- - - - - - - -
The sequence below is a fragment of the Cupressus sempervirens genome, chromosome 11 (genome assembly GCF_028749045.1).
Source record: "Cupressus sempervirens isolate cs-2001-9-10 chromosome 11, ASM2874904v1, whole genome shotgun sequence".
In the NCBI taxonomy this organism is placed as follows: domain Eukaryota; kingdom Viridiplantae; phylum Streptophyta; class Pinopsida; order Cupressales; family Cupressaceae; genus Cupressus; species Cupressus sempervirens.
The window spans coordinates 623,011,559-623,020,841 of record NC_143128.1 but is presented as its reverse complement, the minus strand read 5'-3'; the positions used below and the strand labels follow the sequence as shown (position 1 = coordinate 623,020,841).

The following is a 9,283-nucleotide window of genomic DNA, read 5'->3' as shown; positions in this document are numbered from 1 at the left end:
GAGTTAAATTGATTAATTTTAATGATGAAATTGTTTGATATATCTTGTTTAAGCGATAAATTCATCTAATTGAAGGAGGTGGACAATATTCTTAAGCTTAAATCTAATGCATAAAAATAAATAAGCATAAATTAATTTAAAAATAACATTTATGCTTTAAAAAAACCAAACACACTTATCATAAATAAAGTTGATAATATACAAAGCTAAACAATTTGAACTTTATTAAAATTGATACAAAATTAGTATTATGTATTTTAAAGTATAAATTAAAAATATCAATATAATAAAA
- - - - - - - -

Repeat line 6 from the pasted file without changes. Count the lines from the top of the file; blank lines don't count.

GAGTTAAATTGATTAATTTTAATGATGAAATTGTTTGATATATCTTGTTTAAGCGATAAATTCATCTAATTGAAGGAGGTGGACAATATTCTTAAGCTTAAATCTAATGCATAAAAATAAATAAGCATAAATTAATTTAAAAATAACATTTATGCTTTAAAAAAACCAAACACACTTATCATAAATAAAGTTGATAATATACAAAGCTAAACAATTTGAACTTTATTAAAATTGATACAAAATTAGTATTATGTATTTTAAAGTATAAATTAAAAATATCAATATAATAAAA